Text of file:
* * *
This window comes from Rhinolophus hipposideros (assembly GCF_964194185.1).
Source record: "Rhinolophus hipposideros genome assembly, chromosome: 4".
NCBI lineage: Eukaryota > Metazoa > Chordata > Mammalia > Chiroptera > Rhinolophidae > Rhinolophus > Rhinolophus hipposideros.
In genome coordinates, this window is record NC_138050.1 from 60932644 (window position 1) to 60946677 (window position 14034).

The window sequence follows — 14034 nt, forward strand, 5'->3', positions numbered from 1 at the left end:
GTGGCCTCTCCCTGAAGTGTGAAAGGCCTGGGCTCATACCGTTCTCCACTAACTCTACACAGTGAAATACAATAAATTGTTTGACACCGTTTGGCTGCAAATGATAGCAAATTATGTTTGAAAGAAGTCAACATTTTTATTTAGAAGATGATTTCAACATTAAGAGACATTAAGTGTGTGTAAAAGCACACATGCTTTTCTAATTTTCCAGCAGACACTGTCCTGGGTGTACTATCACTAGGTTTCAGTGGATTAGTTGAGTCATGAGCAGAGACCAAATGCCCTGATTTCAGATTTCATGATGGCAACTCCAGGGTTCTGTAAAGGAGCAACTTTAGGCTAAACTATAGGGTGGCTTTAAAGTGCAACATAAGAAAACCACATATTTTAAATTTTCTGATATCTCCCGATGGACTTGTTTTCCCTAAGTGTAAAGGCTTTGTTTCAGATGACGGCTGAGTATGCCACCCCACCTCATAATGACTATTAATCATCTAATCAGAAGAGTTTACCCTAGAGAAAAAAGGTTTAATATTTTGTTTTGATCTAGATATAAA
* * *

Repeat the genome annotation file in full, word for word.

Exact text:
This window comes from Rhinolophus hipposideros (assembly GCF_964194185.1).
Source record: "Rhinolophus hipposideros genome assembly, chromosome: 4".
NCBI lineage: Eukaryota > Metazoa > Chordata > Mammalia > Chiroptera > Rhinolophidae > Rhinolophus > Rhinolophus hipposideros.
In genome coordinates, this window is record NC_138050.1 from 60932644 (window position 1) to 60946677 (window position 14034).

The window sequence follows — 14034 nt, forward strand, 5'->3', positions numbered from 1 at the left end:
GTGGCCTCTCCCTGAAGTGTGAAAGGCCTGGGCTCATACCGTTCTCCACTAACTCTACACAGTGAAATACAATAAATTGTTTGACACCGTTTGGCTGCAAATGATAGCAAATTATGTTTGAAAGAAGTCAACATTTTTATTTAGAAGATGATTTCAACATTAAGAGACATTAAGTGTGTGTAAAAGCACACATGCTTTTCTAATTTTCCAGCAGACACTGTCCTGGGTGTACTATCACTAGGTTTCAGTGGATTAGTTGAGTCATGAGCAGAGACCAAATGCCCTGATTTCAGATTTCATGATGGCAACTCCAGGGTTCTGTAAAGGAGCAACTTTAGGCTAAACTATAGGGTGGCTTTAAAGTGCAACATAAGAAAACCACATATTTTAAATTTTCTGATATCTCCCGATGGACTTGTTTTCCCTAAGTGTAAAGGCTTTGTTTCAGATGACGGCTGAGTATGCCACCCCACCTCATAATGACTATTAATCATCTAATCAGAAGAGTTTACCCTAGAGAAAAAAGGTTTAATATTTTGTTTTGATCTAGATATAAA